by Jeff Brown Published 01/08/2022
So, what do you do when a potential client starts asking for big discounts or approaches you purely from a price only perspective?
Well, firstly did you know that around 80% of photography businesses fail in the first 2 years because they aren’t making a profit? It doesn’t matter how many customers you serve, how much turnover you make, if your business can’t sustain a profit it won’t be able to function for long. There’s an old saying in business, “Turnover is vanity, profit is sanity”, this is so very true.
Secondly the photography market is highly oversaturated at the cheap end of the scale, this can often lead to photographers trying to outbid each other on price in an attempt to work with the wrong sort of clients.
This is such an important subject, but we often don’t talk about how cutting your prices can severely impact more than just your bottom line. Believe it or not, if anything you need to be raising your prices right now not cutting them. You can adjust your packages and still offer great value, because you need to be protecting your profits. If something is cheap it doesn’t mean its good, cheap products can often be an expensive waste, whereas premium can represent value because of its quality.
It's also a good idea to reassess your businesses monthly breakeven figure too, this is the amount of money you have to make each month just to operate and cover your bills, as it has more than likely increased over the past 6 months.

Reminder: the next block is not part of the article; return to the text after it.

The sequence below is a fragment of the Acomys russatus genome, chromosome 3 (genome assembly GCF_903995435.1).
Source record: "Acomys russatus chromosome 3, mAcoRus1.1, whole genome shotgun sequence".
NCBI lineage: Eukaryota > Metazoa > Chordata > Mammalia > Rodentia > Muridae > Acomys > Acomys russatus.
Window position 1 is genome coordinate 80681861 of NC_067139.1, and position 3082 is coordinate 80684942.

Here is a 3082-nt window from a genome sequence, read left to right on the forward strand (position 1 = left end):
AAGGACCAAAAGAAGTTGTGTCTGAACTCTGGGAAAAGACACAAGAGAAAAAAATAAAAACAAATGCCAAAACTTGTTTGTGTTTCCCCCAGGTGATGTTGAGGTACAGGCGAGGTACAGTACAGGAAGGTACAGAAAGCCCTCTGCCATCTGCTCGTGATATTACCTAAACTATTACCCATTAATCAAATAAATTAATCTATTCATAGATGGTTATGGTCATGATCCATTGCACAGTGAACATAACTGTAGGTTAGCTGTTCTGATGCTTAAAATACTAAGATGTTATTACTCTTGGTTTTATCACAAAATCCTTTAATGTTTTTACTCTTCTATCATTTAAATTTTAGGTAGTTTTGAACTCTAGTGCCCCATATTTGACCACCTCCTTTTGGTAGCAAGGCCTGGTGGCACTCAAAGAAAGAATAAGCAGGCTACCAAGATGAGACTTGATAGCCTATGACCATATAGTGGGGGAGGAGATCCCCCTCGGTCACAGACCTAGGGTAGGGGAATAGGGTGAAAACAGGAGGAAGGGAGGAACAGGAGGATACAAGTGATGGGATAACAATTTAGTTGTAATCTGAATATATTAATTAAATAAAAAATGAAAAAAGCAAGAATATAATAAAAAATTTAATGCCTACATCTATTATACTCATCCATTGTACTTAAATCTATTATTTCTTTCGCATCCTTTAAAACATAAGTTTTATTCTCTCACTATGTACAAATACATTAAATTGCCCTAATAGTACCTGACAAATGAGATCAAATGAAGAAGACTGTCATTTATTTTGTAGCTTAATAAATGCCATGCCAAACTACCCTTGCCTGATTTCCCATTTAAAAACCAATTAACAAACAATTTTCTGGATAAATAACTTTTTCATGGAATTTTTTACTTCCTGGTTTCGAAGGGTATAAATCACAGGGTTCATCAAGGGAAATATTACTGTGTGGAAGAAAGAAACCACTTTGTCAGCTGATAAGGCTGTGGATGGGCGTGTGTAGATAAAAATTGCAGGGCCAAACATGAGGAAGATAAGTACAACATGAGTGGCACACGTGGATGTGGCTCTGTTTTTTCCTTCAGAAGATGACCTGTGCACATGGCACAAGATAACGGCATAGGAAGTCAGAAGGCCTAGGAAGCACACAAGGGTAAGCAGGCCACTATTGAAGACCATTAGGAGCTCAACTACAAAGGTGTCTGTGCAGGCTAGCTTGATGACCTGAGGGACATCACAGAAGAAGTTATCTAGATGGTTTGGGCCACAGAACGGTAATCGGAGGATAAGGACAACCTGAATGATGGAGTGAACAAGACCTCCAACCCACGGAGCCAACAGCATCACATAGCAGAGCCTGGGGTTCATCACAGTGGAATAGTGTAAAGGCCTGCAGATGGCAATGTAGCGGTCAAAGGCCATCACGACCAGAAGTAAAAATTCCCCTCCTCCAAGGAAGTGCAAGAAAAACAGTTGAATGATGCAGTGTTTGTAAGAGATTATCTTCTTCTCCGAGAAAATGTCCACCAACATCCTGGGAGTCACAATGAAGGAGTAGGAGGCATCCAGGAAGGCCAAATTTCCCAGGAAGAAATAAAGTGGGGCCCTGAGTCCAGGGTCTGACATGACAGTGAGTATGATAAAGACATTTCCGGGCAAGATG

1. Understanding the REAL rate of INFLATION
We are all feeling the effects from the increased cost of living. Energy prices have gone through the roof, petrol is at an all-time high, and many items in the photography supply chain have risen in price too. So, your cost of doing business will have no doubt increased, which means if you haven’t adjusted your prices or repackaged your services you’ll probably be making less money per shoot than you did this time last year.
Now add this to the fact that you’ll actually be able to purchase less with the wages that you draw for yourself from the business, because the real rate of inflation is sitting at around the 10-15% mark. You’ll of course see this in your weekly food shop, plus rent and mortgage rates are going up too, and the interest we are all getting on our savings and investments have gone down. You need to adjust to keep above inflation and the cost of living.
As a general rule you must increase your prices year on year regardless, I’ve always gone with a standard 10% increase across the board at the same time every year. So, if you haven’t raised your rates in the past few years then you must do it now. The last thing you should be doing is reducing your prices when you need more money to operate.
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